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Thread: How much shrinkage from applique?

  1. #1
    Kas
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    Hi, ya'll. I am going to be making an applique quilt for my daughter soon. She wanted horses instead of the pattern I have been collecting fabrics for these last 8 years! I am going to be using the same creme background fabric in another quilt, but don't want to be short. How much will needleturn shrink the background fabric of the block? The finished size will be 12"x12". If I cut them 13" square will that be enough? Or should I make them 14"? Thanks!

  2. #2
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    I would think that would be fine

  3. #3
    Kas
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    Ummm. Which? 13 or 14?

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    Super Member janedee's Avatar
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    13 would be plenty - good luck with it

  5. #5
    Kas
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    Thanks! You guys are fast with your replies. If I was wanting to cut tonight I could. Love this place!

  6. #6
    Power Poster ckcowl's Avatar
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    it really depends on your stitching style...sometimes your 'shrink-up' can be quite a bit, or very uneven depending on the peices and how tight you draw up your threads, lots of variables and never the same results for 2 different people. i would recommend making a smaller practice block, maybe cut a 6" block, applique it, press it and then remeasure...that would give you an idea if you tend to pull it up lots or not much at all. and base you decision on that. personally i always allow 2-3 extra inches that way i have plenty of trimming/squaring room when the block is done. and i can use the strips cut off for other projects.

  7. #7
    Super Member athenagwis's Avatar
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    If you are doing just hand needle turn applique (not raw edge when you stich over the edges with your sewing machine), I would say you probably will have little to no shrinkage. I just finished a needle turn block all done by hand and I have no shrinkage. But I know when you cover the edges of a raw applique on a machine there is often shrinkage with that though. I have been cutting my backgrounds about 1 inch wider and longer just to be safe and have been fine.

    Rachel

  8. #8
    Member ajpadilla's Avatar
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    I agree that it is never the same for 2 different people. For some there is no shrinkage at all, whereas others sometimes pull on their stitches a little more and it is there where you will see variations. I tend to cut my blocks about an 1 larger. What I have noticed is that sometimes the edges become wavy, so this works for me because it gives me plenty of space to trim. Good luck with your project!

  9. #9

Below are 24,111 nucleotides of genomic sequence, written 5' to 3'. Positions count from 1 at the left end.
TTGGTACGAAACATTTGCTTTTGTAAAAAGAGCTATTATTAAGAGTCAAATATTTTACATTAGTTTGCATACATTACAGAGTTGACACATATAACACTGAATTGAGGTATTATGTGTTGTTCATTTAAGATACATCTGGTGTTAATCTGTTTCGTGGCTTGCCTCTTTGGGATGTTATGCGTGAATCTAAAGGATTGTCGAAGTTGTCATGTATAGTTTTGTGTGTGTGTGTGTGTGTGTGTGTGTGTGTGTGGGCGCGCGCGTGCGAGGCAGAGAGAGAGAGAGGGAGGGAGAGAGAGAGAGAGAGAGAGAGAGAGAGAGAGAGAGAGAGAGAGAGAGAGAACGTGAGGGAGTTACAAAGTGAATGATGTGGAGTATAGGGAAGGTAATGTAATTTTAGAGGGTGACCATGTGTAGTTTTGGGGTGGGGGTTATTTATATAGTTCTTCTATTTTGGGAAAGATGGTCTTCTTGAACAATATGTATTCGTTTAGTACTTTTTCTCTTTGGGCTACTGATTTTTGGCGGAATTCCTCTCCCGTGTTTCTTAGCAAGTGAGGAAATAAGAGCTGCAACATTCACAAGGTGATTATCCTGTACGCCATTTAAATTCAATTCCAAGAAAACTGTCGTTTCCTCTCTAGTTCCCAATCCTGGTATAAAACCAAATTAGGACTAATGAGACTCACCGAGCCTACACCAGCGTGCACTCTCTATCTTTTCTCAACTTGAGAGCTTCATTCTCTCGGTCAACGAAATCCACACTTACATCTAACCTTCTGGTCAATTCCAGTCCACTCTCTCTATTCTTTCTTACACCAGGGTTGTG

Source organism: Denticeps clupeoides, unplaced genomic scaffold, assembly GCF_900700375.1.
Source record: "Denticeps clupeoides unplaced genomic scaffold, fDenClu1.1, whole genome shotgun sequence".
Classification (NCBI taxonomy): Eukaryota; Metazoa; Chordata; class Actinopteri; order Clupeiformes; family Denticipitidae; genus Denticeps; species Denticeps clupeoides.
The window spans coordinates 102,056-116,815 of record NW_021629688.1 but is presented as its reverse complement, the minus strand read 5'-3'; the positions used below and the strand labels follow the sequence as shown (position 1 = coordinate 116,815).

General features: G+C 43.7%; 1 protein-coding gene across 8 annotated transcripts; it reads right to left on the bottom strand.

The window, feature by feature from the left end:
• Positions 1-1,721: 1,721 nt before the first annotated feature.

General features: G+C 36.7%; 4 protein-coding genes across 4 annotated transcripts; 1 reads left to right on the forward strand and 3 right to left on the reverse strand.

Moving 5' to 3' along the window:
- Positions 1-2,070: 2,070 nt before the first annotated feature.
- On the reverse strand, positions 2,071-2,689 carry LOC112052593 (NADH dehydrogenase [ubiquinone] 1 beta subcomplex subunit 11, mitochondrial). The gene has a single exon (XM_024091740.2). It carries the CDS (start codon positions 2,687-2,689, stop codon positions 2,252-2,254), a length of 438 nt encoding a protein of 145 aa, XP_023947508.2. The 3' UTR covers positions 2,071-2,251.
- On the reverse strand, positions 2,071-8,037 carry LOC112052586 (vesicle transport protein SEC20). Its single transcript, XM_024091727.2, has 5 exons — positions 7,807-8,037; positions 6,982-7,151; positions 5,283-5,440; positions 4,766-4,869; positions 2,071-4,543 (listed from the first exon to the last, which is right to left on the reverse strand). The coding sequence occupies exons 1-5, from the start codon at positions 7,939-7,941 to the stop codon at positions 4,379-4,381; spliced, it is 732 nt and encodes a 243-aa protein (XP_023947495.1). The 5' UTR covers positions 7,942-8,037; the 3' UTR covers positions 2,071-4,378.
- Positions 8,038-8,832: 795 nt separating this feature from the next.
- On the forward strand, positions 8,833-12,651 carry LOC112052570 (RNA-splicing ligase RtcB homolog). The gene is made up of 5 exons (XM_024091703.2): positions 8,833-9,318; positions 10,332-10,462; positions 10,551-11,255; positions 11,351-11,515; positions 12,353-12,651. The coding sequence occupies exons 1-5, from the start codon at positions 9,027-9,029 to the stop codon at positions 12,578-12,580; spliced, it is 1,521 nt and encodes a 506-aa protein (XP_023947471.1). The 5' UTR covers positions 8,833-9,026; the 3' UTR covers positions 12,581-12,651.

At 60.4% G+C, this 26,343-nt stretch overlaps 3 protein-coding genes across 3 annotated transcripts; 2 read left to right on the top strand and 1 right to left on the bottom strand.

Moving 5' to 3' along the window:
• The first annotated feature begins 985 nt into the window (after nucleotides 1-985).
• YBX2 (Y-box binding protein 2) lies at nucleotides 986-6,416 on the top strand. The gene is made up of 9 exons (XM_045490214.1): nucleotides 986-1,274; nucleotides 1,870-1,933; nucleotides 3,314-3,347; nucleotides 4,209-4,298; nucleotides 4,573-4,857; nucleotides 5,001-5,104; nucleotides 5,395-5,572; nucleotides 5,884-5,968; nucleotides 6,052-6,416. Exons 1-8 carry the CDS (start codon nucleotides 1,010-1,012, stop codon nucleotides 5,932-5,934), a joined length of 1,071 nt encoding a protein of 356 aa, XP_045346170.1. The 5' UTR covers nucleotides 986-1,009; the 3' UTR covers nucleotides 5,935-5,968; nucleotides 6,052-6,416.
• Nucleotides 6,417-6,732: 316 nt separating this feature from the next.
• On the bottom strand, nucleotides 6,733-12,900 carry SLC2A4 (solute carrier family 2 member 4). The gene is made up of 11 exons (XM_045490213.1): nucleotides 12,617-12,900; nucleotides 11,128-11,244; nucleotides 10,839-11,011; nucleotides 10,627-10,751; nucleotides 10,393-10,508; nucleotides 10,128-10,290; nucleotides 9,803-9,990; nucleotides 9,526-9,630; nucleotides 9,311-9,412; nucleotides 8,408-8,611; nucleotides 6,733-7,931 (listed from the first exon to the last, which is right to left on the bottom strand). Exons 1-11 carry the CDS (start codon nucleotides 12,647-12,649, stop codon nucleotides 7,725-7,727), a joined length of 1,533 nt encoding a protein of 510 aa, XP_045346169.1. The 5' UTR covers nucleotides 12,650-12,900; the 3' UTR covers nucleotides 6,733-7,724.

Super Member humbird's Avatar
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    May also depend on how much applique you plan to do. A lot or a small amount of applique? I agree with doing a sample block.

  10. #10
    Kas
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    I am going to be using the back basting method of needle turn. I did three practice blocks, but I didn't measure the size of the background first. I just grabbed some scraps. And the practice was to decide if I wanted to do needle turn or fusable. I tried Steam a Seam lite and Misty Fuse and the back basting thing. All the blanket stitches I did by hand. The pattern book is Just Horsing Around by the lady who did the cat, dog and bunny applique books. I forget her name right now. Anyway, I will be doing the nine different foals. But my practice was two lambs and a kitty.

  11. #11
    Super Member athenagwis's Avatar
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    Itís so funny because your method of trying to figure out the best way to do it is exactly what I went through!! :) I really like the back basting method too, I did use steam a seam light for one project and though it was much easier and quicker initially I still have to do something about the raw edges which will probably take just as much time as needleturn. I found the back basting method nice and easy to do. I am currently working on a project, but I am not using back basting because the pattern has a lot of embroidery on it where you have to trace the lines on the front of the fabric before you needleturn and it would be impossible to line up with back basting, but for project with less embroidery I would probably go with back basting.

    Cheers!
    Rachel

  12. #12
    Kas
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    I saw a tutorial where you mark all the details on the back of the background fabric and just use that as your guide when doing the front embroidery stuff. It was http://www.allaboutapplique.net and very helpful for me. I had never even done needleturn and had only done one fusable applique before. The pattern book "Horsing Around" is by Darcy Ashton. Very cute. And the sashing I am going to do is going to be the crazy nine patch latice one of our group made. Only mine will be in pinks and black and pink. I just have so many things to get done first. Not enough time in the day!

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